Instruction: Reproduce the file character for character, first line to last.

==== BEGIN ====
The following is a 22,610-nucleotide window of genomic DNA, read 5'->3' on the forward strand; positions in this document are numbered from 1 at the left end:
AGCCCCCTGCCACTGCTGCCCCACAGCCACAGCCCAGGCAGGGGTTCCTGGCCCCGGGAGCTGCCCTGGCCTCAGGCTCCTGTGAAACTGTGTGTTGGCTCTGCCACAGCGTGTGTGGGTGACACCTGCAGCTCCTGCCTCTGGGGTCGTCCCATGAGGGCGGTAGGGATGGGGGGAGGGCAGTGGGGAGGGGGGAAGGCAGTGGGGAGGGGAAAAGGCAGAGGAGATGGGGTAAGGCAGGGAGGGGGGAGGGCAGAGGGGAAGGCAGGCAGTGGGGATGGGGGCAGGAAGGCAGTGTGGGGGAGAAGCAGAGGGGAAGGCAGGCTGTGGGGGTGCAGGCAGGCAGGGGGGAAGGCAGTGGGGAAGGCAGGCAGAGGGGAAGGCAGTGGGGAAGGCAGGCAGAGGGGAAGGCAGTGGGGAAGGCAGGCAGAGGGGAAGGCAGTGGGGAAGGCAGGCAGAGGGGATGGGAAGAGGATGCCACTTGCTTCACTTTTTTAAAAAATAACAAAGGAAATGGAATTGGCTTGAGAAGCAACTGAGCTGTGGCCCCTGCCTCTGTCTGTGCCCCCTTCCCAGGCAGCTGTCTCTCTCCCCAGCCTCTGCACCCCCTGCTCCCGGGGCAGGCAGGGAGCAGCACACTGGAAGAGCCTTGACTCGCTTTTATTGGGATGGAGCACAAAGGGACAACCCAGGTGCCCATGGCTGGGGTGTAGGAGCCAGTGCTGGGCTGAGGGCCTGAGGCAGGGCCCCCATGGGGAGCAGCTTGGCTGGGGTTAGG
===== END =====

The following is a 22,610-nucleotide window of genomic DNA, read 5'->3' on the forward strand; positions in this document are numbered from 1 at the left end:
AGCCCCCTGCCACTGCTGCCCCACAGCCACAGCCCAGGCAGGGGTTCCTGGCCCCGGGAGCTGCCCTGGCCTCAGGCTCCTGTGAAACTGTGTGTTGGCTCTGCCACAGCGTGTGTGGGTGACACCTGCAGCTCCTGCCTCTGGGGTCGTCCCATGAGGGCGGTAGGGATGGGGGGAGGGCAGTGGGGAGGGGGGAAGGCAGTGGGGAGGGGAAAAGGCAGAGGAGATGGGGTAAGGCAGGGAGGGGGGAGGGCAGAGGGGAAGGCAGGCAGTGGGGATGGGGGCAGGAAGGCAGTGTGGGGGAGAAGCAGAGGGGAAGGCAGGCTGTGGGGGTGCAGGCAGGCAGGGGGGAAGGCAGTGGGGAAGGCAGGCAGAGGGGAAGGCAGTGGGGAAGGCAGGCAGAGGGGAAGGCAGTGGGGAAGGCAGGCAGAGGGGAAGGCAGTGGGGAAGGCAGGCAGAGGGGATGGGAAGAGGATGCCACTTGCTTCACTTTTTTAAAAAATAACAAAGGAAATGGAATTGGCTTGAGAAGCAACTGAGCTGTGGCCCCTGCCTCTGTCTGTGCCCCCTTCCCAGGCAGCTGTCTCTCTCCCCAGCCTCTGCACCCCCTGCTCCCGGGGCAGGCAGGGAGCAGCACACTGGAAGAGCCTTGACTCGCTTTTATTGGGATGGAGCACAAAGGGACAACCCAGGTGCCCATGGCTGGGGTGTAGGAGCCAGTGCTGGGCTGAGGGCCTGAGGCAGGGCCCCCATGGGGAGCAGCTTGGCTGGGGTTAGG